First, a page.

Climbers and fishermen seem predisposed to becoming philosophers, driving their daily lives between guide lines emblazoned in their brain chemistry from epic memories.
“Thanks for the belay on that project deadline, man.”
“Chossy meeting, eh?”
“Watch your presentation, she’s pretty spooky this time of day.”
But skiers keep it simple.
To a skier, it’s not about the temperature, or the wind, or the weather, or the humidity, or even the location.
It’s all about the snow underfoot.
That snow can be distilled into three primary forms: tracks, crud, and powder. Everything else is just some combination of, or varying degrees of, these three.
Last week I skied a day of trails at Lone Mountain Ranch, a cross-country Disneyland near Big Sky. Skiing in someone else’s tracks is easy. Skiing in tracks made by a groomer is downright blissful. None of us are going to ignore a perfect set of tracks if they lead to where we want to go, right?
Maybe that’s the problem. They lead where someone else has decided they should go. Have you had an appraisal on your house recently? Half of Americans my age are underwater on their mortgages. How did we get here? We can’t really blame anybody. We just skied the tracks.
I suppose it would be pretty foolish to think that we can ski the same tracks as everyone else and expect them to lead us on a journey that was anything different than the same place as the poor fools before us. Isn’t our battle cry for government to help fix the financial crisis, get our IRA’s and appraisals where they used to be, so we can get back on the tracks and continue what we were doing? Seriously?
I reckon this is how I spent the first forty years of my life because it’s rather hard believing that everyone else is going the wrong way when they at least are looking happy doing it. “Works for them…so…”
I’ve learned that tracks go nowhere useful. They either dead end or deliver you back to where you started.
The hard part about leaving the track is that you leave a lot of friends and family, and that separation is painful. You also find out who really loves you, and that’s beautiful.
Crud is hard.
It’s the agonizing walk through tussocks, talus, laurel, icefalls, slide alder, and sastrugi that make us yearn for tracks.
Going through crud is slow, painful, exhausting, and often, really irritating.
We don’t always choose to go through crud, but we usually know it’s coming. It’s always coming. It’s as reliable as a Madison River caddis hatch on a warm summer’s eve.
What’s surprising is how much we complain about it, even though (a) we’ve mostly done it before, (b) we knew we were getting into it, and (c) we know we’ll do it again.
Nobody wants to follow you through crud, and you’re always looking for a way around it. Mostly, the way around it is too long and arduous and it doesn’t seem worth it.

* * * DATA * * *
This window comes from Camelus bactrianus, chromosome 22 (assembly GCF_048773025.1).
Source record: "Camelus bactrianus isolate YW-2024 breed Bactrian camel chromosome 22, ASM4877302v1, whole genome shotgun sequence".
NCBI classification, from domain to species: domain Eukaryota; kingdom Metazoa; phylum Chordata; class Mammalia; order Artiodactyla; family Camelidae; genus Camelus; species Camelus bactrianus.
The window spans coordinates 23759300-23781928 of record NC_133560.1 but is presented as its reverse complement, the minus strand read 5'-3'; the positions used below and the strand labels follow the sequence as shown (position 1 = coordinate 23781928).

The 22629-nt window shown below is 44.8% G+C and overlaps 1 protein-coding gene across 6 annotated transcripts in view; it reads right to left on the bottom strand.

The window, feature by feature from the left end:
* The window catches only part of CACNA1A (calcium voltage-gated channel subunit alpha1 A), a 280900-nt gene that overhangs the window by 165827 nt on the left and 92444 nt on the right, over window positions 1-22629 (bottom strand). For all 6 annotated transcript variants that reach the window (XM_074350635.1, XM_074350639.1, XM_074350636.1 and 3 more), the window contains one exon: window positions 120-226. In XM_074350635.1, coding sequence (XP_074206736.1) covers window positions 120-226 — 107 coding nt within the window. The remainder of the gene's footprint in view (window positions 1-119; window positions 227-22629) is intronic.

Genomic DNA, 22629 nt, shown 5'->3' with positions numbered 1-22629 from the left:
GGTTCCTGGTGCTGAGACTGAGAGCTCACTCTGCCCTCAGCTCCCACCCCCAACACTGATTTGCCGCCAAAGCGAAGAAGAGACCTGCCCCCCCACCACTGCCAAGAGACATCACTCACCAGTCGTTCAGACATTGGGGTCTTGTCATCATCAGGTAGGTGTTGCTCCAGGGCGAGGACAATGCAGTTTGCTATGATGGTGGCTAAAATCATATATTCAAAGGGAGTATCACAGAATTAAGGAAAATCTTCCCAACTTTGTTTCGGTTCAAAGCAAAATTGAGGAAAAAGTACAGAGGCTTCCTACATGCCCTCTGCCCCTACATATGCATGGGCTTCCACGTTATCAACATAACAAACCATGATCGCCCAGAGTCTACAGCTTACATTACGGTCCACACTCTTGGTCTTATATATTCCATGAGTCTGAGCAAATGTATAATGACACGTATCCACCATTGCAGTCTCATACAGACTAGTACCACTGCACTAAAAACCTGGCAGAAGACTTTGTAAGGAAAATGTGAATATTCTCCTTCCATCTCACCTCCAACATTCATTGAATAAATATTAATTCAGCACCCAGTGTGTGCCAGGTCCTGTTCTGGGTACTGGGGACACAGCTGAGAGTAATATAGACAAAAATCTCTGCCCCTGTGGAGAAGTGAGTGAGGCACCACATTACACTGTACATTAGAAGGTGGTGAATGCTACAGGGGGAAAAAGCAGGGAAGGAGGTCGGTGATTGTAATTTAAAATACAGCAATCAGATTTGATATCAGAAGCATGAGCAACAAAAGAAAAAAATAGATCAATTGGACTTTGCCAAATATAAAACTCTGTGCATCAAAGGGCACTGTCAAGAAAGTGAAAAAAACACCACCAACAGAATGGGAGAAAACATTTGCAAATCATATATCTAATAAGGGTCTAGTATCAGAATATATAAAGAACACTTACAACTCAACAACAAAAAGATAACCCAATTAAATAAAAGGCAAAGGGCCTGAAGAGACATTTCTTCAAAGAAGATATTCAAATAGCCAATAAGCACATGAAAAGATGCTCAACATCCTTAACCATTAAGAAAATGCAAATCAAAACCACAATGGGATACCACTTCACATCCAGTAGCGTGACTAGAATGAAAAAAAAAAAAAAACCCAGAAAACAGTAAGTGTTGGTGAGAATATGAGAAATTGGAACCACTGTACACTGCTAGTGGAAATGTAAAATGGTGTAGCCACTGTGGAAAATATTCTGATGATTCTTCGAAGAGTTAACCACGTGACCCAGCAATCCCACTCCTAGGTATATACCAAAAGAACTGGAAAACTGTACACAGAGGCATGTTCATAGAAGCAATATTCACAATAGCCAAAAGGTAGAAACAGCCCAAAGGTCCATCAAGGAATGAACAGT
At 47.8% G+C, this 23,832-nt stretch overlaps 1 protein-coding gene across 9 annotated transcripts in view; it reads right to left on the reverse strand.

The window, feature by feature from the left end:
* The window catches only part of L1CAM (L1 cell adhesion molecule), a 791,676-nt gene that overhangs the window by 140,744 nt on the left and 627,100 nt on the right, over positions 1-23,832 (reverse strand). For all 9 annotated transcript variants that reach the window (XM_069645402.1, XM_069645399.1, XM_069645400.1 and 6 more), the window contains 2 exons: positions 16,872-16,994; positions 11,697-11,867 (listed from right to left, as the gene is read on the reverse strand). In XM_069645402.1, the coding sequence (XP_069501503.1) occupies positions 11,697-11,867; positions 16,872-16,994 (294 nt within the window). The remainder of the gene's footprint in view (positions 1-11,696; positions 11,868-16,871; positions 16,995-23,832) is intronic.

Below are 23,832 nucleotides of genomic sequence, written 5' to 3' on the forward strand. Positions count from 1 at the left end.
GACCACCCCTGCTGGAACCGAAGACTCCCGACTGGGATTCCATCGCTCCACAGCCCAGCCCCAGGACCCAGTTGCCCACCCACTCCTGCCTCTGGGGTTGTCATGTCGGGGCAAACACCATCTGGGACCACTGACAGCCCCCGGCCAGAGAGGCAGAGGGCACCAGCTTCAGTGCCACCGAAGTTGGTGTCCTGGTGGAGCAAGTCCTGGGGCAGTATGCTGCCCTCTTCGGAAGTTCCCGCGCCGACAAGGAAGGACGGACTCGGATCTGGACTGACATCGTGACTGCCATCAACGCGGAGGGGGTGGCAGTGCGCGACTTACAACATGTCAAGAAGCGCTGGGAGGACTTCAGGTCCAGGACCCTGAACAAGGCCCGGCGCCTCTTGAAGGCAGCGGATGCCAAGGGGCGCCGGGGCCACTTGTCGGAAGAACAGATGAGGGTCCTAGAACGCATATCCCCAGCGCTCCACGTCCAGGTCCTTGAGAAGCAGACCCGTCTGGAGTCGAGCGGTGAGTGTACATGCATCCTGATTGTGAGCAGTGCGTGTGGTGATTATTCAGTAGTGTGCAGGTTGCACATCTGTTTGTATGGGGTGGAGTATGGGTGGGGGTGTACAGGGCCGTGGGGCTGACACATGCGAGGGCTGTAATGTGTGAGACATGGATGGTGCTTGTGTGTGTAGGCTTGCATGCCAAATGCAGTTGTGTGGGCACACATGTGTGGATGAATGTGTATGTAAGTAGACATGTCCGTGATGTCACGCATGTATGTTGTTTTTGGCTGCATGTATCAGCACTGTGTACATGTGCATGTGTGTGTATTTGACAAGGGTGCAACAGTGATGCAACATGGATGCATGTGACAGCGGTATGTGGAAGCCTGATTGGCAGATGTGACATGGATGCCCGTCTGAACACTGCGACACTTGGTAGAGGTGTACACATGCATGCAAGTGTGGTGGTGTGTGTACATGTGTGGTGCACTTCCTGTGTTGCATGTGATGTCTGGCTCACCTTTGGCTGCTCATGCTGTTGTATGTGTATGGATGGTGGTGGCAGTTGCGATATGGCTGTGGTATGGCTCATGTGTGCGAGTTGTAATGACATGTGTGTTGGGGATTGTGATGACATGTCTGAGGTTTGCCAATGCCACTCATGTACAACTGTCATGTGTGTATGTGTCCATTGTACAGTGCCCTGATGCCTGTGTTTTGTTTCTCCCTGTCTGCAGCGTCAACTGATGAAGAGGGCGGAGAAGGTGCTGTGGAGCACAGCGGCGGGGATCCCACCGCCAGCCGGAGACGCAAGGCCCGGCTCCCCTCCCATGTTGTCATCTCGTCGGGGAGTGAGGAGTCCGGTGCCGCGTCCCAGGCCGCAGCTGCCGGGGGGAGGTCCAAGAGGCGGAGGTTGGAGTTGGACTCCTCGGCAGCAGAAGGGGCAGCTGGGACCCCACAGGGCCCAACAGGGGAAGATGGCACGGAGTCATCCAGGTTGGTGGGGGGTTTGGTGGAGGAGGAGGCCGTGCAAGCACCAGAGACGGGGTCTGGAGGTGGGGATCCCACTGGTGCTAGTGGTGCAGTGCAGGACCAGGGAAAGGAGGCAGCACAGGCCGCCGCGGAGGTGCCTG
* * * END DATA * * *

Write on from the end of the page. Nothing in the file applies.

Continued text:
Crud isn’t bad, it’s just part of the package if you want to go from tracks to powder. Unfortunately, most people step one foot into the crud, hang out there long enough to get a severe distaste for it, then turn around to the tracks. After a while, they repeat this cycle.
Tsk tsk. Poor fools.
My version of crud right now is the hard work involved in life- and work-style reengineering, which involves ignoring the expectations of well-meaning people who have good advice but actively live their lives in tracks with predictable and cyclical forays into crud. My plan: plow through the crud. I want to know what the other side looks like.
I’m not there yet by a long shot. But I really like stepping out of the tracks and experiencing hope that lies on the other side. And some days, the crud is so bloody hard, it’s pretty fun, just because it’s different.
Twenty two years ago I skied 12 miles of powder in a whiteout on an icefield in the Canadian Rockies.
It was a life-changing experience because I had nothing but my own thoughts to distract me. During those 12 miles, I consciously made decisions about college, relationships, and career that would permanently alter the course of my life. I also solved differential equations, wrote a poem, and counted to five thousand. I invented a silly test that allows me to assess snow density on a numerical scale that I still use almost every time I ski. OK, so some of these things were big, and some of these things were not so big.
But when’s the last time you spent 12 miles (6 hours) doing anything but letting your mind create, solve, and grow?
This is the allure of powder, and what it’s like to focus only on the immediate sensation you are feeling beneath your feet.
I’m fortunate to live in a town where there are lots of powder days in the mountains. I’m more fortunate to have experienced dramatic and meaningful moments borne of simplifying, and minimalizing, my life over the past two years. I yearn daily for whiteouts that allow me to focus, and block out everything else.
I’ve only just begun, but seeking simplicity in my health, finances, time, and obligations comes with the hope and promise of skiing powder every day —
— and turning around from where you came, and smiling at art — figure eights weaving their way down the mountainside — rather than groaning because you just did a potato-sack dance in a circle and ended up right where you started.